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John F. Kennedy was born 100 years ago this year. While he lived Kennedy was a bona fide celebrity; as good looking, youthful, and wealthy as any Hollywood actor, he seemed to embody the promise of the American Dream. In death, Kennedy became just as big a myth as those he regularly invoked in his famous rhetoric.

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His election promised adventure and progress as he invited Americans to join him as pioneers on the edge of a New Frontier. The shocking suddenness and violence of his death appeared to lay waste to all those dreams. The ensuing birth of the Camelot mythology brought with it the sense that a huge potential had been thwarted. However, Kennedy left behind a political legacy, as well as one of grace and style. Although Jackie Kennedy insisted his era was irrevocably lost, out of Kennedy’s death grew a legend, one that would be used by later politicians to rally people around their agendas.

The evocation of the Kennedy legacy as a political tool began immediately after the president’s death. President Johnson, addressing a joint session of Congress two days after the funeral, relayed his desire to continue Kennedy’s work. “Now,” he stated, “the ideas and ideals which he so nobly represented must and will be translated into effective action.” Johnson was specific, calling on Congress to pass Kennedy’s civil rights and tax bills. The fledgling president claimed that to pass the former especially would be the greatest tribute to Kennedy’s memory. Johnson repeatedly evoked Kennedy’s memory, immortalized in the “minds and memories of mankind,” as a reminder not just of what had been lost, but of what could be achieved in his name.

Jack and Jackie arrive in Dallas, 1963 (Wikimedia Commons)

When Congress passed the Civil Rights Act in July 1964, Johnson once again memorialized Kennedy, the result of which, the historian Herbert S. Parmet suggests, was that Kennedy became “the apostle of racial and religious equality, compassion toward the underprivileged, and a champion of democracy.” Johnson banked on this image, recognizing the power the Kennedy myth had to inspire the still-mourning public, and to lend his own vision, at least initially, a little of the idealistic radiance of the New Frontier.

Johnson’s alignment of Kennedy’s legacy with such sweeping and monumental legislation contributed to the potent image of Kennedy as a progressive liberal. The historical reassessment that came in the following years showed this to be somewhat inaccurate. His penchant for pragmatism, his reluctance to tackle civil rights for fear of alienating white southern voters, and his essentially conservative fiscal values showed the Kennedy presidency to be one of caution and gradual reform. Speechwriter Theodore Sorensen told Newsweek in 1983 that Kennedy had “never identified himself as a liberal; it was only after his death that they began to claim him as one of them.”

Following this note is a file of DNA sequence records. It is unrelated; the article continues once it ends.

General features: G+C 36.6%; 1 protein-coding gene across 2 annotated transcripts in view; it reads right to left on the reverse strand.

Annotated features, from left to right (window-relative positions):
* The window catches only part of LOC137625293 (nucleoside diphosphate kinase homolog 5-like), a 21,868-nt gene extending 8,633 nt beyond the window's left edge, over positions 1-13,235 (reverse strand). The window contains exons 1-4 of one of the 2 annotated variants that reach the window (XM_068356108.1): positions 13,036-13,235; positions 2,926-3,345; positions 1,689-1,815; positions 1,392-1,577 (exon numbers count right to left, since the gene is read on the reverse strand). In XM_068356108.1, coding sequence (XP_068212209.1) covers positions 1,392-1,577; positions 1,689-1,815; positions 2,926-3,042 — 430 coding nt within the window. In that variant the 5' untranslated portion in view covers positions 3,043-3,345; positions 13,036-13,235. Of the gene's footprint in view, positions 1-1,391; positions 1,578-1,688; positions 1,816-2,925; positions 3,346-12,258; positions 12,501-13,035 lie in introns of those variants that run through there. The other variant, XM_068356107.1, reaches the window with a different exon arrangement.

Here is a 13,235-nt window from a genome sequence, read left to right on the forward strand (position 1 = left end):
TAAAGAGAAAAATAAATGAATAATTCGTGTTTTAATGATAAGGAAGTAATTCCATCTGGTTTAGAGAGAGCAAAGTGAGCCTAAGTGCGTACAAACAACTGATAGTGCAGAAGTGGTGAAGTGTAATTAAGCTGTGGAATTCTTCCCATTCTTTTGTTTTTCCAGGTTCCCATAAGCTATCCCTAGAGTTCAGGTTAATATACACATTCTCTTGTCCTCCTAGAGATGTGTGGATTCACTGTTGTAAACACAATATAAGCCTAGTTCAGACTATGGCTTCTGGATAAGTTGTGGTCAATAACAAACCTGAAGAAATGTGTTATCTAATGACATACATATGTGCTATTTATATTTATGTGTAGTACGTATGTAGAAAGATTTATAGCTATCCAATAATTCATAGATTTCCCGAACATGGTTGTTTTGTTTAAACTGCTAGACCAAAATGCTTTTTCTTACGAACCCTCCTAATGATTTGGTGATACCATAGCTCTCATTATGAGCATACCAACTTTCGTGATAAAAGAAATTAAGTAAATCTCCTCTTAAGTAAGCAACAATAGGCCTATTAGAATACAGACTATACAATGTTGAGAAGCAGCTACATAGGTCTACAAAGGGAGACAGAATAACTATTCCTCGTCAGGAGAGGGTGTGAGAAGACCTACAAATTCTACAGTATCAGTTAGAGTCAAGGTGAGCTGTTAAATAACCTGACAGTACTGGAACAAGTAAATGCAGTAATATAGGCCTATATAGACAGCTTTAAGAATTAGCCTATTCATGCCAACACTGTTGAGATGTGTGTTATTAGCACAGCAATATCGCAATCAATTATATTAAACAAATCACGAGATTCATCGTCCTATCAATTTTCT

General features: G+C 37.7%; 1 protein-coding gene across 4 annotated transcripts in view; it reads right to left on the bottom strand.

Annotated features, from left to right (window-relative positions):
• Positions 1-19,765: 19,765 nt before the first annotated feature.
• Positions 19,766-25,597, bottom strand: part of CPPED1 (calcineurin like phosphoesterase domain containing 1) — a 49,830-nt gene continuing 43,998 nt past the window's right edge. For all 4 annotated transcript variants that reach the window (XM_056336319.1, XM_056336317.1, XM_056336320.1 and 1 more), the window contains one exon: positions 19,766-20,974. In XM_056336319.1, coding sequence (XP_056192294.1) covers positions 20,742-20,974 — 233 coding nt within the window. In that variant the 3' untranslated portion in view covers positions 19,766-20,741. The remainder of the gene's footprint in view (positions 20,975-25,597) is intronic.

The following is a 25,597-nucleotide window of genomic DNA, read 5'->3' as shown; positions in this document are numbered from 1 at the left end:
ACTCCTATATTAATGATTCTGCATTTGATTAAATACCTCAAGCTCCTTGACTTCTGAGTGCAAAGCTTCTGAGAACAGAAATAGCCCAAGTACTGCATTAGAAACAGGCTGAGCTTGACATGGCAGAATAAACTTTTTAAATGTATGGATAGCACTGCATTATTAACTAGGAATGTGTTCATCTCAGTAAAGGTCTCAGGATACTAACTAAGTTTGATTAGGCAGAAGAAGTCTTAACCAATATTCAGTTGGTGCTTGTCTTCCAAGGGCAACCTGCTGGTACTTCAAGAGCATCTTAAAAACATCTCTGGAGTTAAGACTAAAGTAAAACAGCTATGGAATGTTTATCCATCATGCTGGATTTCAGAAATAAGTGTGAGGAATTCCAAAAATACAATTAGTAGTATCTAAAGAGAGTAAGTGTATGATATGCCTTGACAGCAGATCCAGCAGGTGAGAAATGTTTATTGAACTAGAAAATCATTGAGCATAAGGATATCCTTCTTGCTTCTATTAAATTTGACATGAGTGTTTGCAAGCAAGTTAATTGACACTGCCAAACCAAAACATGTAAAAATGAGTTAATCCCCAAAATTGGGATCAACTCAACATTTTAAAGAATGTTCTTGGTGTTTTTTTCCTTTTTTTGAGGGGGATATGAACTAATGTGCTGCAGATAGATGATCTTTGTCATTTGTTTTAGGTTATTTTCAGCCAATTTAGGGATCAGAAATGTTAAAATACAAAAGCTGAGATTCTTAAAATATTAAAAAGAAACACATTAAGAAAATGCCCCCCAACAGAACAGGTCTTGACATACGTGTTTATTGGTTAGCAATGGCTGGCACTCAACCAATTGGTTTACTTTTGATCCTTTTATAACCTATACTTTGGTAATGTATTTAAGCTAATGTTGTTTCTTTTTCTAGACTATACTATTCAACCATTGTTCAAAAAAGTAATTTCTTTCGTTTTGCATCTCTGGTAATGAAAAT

Indeed, Kennedy had often been referred to as a conservative Democrat early in his political career. But if it was difficult to pin down Kennedy’s ideological beliefs during his life, it’s even harder after his death. Historian Arthur Schlesinger Jr. reported that Kennedy once remarked that the categories of liberalism and conservatism no longer applied. This is what Parmet refers to as Kennedy’s “disavowal of ideological rigidity.” It created a legacy that could be co-opted by either major party.

Reagan invoked Kennedy to justify tax cuts, much to the chagrin of many Democrats. In a budget speech to the nation in 1985, Reagan lamented the amount of spending, suggesting that things had deteriorated in comparison to the Eisenhower and Kennedy years. “During those Kennedy years,” he stated, “there was a tax cut proposed similar to our cut.” Despite the fact that the tax cut actually was implemented by Johnson, Reagan attributed it directly to Kennedy as a way of legitimizing his own proposal. The evocation of history serves to reassure people that what may seem like uncharted territory has been managed before. Toward the end of the speech, Reagan urged Americans to “remember the words of young Jack Kennedy:” “ask not what your country can do for you—ask what you can do for your country.”

In a 2004 article for Slate, David Greenberg suggested that it was with Reagan that republicans began forcefully invoking Kennedy’s name to portray tax cuts as “part of a grand bipartisan tradition.” Younger Democrats, who experienced their political awakening during the Kennedy era, were shaken by Reagan’s win into believing they needed to take a more centrist approach. A new kind of Democrat emerged, more independent of the party’s historical association with New Deal liberalism: politicians like Michael Dukakis and Gary Hart—Parmet refers to as “Kennedy’s children.” (Others referred to them as neoliberals.) When Randall Rothenberg brought the term to widespread use in a 1982 article for Esquire, he stated that these Democrats had “consciously modeled their political presence on JFK’s vision.” Hart and Dukakis could not make it to the Oval Office, but Bill Clinton’s election saw a Democrat of this new centrist mold rise to power.